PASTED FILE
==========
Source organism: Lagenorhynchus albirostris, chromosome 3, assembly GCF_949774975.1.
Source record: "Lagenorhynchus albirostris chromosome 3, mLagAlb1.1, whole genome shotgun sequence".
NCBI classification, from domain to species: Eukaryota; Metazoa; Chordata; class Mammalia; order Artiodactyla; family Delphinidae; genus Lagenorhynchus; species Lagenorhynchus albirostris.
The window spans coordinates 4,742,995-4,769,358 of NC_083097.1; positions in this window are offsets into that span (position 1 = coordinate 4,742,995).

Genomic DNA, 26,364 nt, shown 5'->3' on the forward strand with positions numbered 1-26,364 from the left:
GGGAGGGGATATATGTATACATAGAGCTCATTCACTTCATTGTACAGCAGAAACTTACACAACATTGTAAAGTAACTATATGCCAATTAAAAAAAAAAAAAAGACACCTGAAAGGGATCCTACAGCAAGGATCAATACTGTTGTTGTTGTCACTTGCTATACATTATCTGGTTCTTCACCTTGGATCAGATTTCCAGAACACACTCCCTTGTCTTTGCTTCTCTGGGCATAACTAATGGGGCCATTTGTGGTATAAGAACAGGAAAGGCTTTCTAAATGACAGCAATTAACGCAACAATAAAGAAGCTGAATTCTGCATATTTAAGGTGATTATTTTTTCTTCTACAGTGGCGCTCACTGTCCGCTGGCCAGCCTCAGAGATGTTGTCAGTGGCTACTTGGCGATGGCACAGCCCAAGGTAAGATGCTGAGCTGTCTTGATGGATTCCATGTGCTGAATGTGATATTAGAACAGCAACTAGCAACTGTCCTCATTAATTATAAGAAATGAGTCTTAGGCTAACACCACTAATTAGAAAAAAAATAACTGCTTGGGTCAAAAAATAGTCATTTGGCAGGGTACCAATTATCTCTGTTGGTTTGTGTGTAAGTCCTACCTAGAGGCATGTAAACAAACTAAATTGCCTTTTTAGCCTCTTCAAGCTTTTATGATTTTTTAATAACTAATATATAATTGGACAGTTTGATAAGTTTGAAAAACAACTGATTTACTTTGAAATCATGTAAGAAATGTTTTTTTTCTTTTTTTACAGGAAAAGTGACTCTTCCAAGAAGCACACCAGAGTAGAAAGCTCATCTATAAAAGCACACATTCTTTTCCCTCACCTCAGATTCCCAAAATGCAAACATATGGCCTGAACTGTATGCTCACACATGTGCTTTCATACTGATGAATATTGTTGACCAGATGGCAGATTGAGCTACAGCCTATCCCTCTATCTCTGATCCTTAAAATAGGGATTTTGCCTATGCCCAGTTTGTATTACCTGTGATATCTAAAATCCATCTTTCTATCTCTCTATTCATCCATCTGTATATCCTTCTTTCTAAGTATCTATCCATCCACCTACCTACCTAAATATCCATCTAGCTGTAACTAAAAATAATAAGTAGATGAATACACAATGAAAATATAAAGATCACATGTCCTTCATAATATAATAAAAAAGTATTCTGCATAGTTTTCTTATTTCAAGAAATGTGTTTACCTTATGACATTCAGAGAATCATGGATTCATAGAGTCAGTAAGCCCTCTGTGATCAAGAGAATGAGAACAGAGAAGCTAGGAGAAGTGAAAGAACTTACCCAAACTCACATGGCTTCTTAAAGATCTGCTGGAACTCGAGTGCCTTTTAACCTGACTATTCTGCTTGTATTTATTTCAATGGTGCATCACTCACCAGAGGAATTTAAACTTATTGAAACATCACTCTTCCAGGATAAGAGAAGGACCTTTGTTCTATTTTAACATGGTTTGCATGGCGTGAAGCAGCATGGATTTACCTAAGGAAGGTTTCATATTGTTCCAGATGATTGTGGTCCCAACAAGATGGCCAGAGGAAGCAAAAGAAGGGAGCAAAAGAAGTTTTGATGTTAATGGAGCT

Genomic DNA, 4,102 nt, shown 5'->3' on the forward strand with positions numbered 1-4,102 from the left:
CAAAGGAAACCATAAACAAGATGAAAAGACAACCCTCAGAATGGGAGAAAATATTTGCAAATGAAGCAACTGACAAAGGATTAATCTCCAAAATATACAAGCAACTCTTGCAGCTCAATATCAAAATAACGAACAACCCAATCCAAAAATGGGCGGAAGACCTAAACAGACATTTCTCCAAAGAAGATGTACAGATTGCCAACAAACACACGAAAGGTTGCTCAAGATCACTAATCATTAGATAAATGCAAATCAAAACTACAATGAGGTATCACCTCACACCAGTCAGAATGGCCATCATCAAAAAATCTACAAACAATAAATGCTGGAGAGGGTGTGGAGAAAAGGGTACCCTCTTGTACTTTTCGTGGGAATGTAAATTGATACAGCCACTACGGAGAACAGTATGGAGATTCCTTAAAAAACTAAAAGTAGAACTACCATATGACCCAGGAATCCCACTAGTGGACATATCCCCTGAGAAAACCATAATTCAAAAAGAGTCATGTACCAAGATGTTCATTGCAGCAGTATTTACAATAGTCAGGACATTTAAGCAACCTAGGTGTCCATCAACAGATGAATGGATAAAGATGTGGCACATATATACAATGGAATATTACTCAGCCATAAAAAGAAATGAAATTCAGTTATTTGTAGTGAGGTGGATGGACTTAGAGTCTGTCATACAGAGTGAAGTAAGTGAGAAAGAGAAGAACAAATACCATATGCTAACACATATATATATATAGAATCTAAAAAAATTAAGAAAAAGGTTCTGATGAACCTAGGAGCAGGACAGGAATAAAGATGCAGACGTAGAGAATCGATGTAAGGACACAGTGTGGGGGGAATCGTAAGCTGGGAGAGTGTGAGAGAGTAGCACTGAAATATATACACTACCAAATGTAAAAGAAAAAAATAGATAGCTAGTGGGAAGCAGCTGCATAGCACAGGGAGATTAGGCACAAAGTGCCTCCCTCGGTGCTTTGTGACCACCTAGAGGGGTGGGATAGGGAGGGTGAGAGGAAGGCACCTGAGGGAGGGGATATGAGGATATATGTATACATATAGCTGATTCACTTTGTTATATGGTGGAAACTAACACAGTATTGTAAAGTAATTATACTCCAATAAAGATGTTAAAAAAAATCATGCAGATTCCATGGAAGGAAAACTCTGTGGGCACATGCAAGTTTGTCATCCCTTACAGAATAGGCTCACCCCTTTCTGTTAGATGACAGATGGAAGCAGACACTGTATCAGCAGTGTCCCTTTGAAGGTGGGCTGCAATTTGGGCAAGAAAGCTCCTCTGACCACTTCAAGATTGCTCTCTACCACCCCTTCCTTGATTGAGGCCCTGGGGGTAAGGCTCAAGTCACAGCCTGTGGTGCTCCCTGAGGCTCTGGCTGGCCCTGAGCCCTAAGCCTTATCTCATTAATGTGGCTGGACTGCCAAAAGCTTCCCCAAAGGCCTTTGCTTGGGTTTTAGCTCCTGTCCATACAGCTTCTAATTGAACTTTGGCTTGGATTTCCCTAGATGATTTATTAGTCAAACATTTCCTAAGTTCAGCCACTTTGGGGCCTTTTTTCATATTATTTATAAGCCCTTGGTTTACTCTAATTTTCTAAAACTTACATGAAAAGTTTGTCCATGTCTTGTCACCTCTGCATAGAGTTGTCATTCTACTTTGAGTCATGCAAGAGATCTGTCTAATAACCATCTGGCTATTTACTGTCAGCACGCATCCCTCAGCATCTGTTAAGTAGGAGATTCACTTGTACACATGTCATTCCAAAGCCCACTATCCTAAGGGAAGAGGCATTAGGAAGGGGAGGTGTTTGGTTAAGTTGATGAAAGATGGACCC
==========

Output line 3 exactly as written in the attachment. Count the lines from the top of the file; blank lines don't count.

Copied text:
NCBI classification, from domain to species: Eukaryota; Metazoa; Chordata; class Mammalia; order Artiodactyla; family Delphinidae; genus Lagenorhynchus; species Lagenorhynchus albirostris.